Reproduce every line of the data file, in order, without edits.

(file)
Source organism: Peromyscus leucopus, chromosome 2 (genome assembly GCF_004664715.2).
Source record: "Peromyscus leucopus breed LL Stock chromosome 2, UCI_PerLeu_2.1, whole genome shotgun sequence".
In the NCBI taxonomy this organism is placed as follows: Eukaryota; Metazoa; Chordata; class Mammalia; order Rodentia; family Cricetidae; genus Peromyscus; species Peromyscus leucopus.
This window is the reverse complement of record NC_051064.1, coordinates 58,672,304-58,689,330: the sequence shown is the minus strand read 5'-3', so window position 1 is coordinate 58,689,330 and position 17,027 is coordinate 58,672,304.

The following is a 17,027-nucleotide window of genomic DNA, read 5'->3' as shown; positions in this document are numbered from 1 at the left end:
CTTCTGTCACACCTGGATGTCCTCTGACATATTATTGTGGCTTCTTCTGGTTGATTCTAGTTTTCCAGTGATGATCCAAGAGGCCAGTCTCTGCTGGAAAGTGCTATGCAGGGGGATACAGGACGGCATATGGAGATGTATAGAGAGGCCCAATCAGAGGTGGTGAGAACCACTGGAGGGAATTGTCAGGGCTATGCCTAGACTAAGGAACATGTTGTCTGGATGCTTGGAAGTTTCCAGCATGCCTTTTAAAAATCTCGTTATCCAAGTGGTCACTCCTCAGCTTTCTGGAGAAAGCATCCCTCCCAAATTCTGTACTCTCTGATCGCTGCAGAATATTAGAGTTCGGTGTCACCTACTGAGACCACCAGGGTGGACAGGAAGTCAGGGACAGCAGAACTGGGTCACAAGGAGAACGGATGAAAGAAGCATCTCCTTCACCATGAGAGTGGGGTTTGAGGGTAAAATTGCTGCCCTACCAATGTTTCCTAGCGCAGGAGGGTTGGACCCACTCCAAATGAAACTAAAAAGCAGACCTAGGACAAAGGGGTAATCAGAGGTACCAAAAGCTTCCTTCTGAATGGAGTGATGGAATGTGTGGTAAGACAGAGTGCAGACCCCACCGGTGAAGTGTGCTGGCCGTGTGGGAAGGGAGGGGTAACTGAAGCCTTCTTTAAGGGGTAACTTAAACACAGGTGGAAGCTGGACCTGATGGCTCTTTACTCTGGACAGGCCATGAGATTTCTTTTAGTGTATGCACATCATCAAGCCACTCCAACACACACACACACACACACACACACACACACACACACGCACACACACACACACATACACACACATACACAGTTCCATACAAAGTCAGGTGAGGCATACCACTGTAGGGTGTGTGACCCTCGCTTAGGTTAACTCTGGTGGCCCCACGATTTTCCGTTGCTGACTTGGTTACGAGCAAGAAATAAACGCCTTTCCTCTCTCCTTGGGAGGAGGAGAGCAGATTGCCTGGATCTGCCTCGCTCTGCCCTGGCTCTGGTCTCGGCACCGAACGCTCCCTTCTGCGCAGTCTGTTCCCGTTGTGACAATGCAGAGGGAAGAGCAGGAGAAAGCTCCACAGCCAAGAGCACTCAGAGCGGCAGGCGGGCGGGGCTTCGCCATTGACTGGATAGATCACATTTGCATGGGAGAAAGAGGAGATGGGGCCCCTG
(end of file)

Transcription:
Source organism: Peromyscus leucopus, chromosome 2 (genome assembly GCF_004664715.2).
Source record: "Peromyscus leucopus breed LL Stock chromosome 2, UCI_PerLeu_2.1, whole genome shotgun sequence".
In the NCBI taxonomy this organism is placed as follows: Eukaryota; Metazoa; Chordata; class Mammalia; order Rodentia; family Cricetidae; genus Peromyscus; species Peromyscus leucopus.
This window is the reverse complement of record NC_051064.1, coordinates 58,672,304-58,689,330: the sequence shown is the minus strand read 5'-3', so window position 1 is coordinate 58,689,330 and position 17,027 is coordinate 58,672,304.

The following is a 17,027-nucleotide window of genomic DNA, read 5'->3' as shown; positions in this document are numbered from 1 at the left end:
CTTCTGTCACACCTGGATGTCCTCTGACATATTATTGTGGCTTCTTCTGGTTGATTCTAGTTTTCCAGTGATGATCCAAGAGGCCAGTCTCTGCTGGAAAGTGCTATGCAGGGGGATACAGGACGGCATATGGAGATGTATAGAGAGGCCCAATCAGAGGTGGTGAGAACCACTGGAGGGAATTGTCAGGGCTATGCCTAGACTAAGGAACATGTTGTCTGGATGCTTGGAAGTTTCCAGCATGCCTTTTAAAAATCTCGTTATCCAAGTGGTCACTCCTCAGCTTTCTGGAGAAAGCATCCCTCCCAAATTCTGTACTCTCTGATCGCTGCAGAATATTAGAGTTCGGTGTCACCTACTGAGACCACCAGGGTGGACAGGAAGTCAGGGACAGCAGAACTGGGTCACAAGGAGAACGGATGAAAGAAGCATCTCCTTCACCATGAGAGTGGGGTTTGAGGGTAAAATTGCTGCCCTACCAATGTTTCCTAGCGCAGGAGGGTTGGACCCACTCCAAATGAAACTAAAAAGCAGACCTAGGACAAAGGGGTAATCAGAGGTACCAAAAGCTTCCTTCTGAATGGAGTGATGGAATGTGTGGTAAGACAGAGTGCAGACCCCACCGGTGAAGTGTGCTGGCCGTGTGGGAAGGGAGGGGTAACTGAAGCCTTCTTTAAGGGGTAACTTAAACACAGGTGGAAGCTGGACCTGATGGCTCTTTACTCTGGACAGGCCATGAGATTTCTTTTAGTGTATGCACATCATCAAGCCACTCCAACACACACACACACACACACACACACACACACACACACGCACACACACACACACATACACACACATACACAGTTCCATACAAAGTCAGGTGAGGCATACCACTGTAGGGTGTGTGACCCTCGCTTAGGTTAACTCTGGTGGCCCCACGATTTTCCGTTGCTGACTTGGTTACGAGCAAGAAATAAACGCCTTTCCTCTCTCCTTGGGAGGAGGAGAGCAGATTGCCTGGATCTGCCTCGCTCTGCCCTGGCTCTGGTCTCGGCACCGAACGCTCCCTTCTGCGCAGTCTGTTCCCGTTGTGACAATGCAGAGGGAAGAGCAGGAGAAAGCTCCACAGCCAAGAGCACTCAGAGCGGCAGGCGGGCGGGGCTTCGCCATTGACTGGATAGATCACATTTGCATGGGAGAAAGAGGAGATGGGGCCCCTG